Friday, 27 November 2009

Remember Summer?

This was the scene one evening in May when we fetched up in Newtown Creek just to the east of Yarmouth on the Isle of Wight.

Why are we posting it now? Well, firstly it's a nice picture and secondly we have not been afloat for some weeks and so have no new snaps to share.

Sitting here in chilly Oxford the stillness and silence of the creek seems a million miles away. There is a salutatory lesson to be heeded from this tale.

The following morning we had a cooked breakfast (why is it bacon tastes even better when the smell drifts across a mooring?) and afterwards started the engine to return to Gosport. Well, to be more accurate, we tried to start the engine. It coughed and spluttered and it was pretty obvious this donkey was not for stirring. We did all the usual checks; fuel (60 galls), fuel pump (working), electrical connections (all looked sound). So, we reminded ourselves that Starquest is a sailing boat and as wind is her primary power we'd better sail out. There was a little breeze, luckily from the south, and so we slipped the mooring and with two-thirds of the genoa set we picked our way through the trots and into the Solent. Once out into clear water we hoisted the main, unfurled all the genny and headed east.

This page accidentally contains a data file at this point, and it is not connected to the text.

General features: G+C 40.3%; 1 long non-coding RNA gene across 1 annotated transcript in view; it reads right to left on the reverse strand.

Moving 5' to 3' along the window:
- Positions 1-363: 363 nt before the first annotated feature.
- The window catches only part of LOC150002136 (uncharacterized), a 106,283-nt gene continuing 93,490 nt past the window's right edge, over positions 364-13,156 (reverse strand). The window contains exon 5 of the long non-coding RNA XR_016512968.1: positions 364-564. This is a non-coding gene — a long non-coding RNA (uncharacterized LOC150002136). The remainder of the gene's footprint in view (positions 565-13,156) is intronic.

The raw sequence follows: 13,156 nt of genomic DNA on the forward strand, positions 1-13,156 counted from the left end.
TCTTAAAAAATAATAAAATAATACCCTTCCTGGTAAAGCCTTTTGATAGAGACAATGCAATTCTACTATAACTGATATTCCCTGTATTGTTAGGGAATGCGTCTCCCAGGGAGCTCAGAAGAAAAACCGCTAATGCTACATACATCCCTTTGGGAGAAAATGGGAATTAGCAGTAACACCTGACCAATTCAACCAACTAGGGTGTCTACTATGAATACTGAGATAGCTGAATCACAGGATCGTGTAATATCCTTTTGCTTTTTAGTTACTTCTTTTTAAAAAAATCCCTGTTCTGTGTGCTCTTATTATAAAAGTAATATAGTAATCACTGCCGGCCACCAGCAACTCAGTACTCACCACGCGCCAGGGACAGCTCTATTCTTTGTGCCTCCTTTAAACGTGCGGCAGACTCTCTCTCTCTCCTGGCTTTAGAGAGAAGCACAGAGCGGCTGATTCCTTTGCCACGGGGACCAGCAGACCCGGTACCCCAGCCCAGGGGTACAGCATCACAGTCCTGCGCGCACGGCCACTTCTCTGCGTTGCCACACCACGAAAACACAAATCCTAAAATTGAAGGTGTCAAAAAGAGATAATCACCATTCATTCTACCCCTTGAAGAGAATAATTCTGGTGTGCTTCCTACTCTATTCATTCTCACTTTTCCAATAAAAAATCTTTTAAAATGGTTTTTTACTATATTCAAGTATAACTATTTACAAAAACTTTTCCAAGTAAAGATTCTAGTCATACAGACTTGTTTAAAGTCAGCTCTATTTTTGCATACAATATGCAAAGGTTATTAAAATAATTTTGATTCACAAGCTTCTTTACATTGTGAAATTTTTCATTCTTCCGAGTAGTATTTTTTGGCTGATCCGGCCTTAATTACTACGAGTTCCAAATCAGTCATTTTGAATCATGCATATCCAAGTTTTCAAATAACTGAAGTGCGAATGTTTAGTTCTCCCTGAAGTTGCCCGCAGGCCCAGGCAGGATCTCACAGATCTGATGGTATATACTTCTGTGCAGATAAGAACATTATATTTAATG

At Cowes we lost the wind and by Gillkicker we lost the tide. The donkey was still fast asleep and so we had to rely on the mercy of the marina for a tow in.

An engineer's report subsequently identifed the problem - no fuel. Yes, we'd run out of diesel! How could it happen we are always so careful and we'd checked there were 60 gallons of fuel in the tank. Well, it transpires the red diesel had stained the sight tube and what we thought was a full tank was, in fact, empty. Our peek into the tank gave us a false idea of what was there. A very shallow depth of fuel laying on the bottom of the tank reflected to look like an almost full tank. If only we'd dipped the tanks, but we could 'see' it was full and besides the sight tube 'confirmed' it.

We now have two dipsticks, monitor fuel usage on a trip-by-trip basis and still blush at running out of fuel.

I am so pleased we don't have a motor boat.

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The Crew

The Crew
On board at Lymington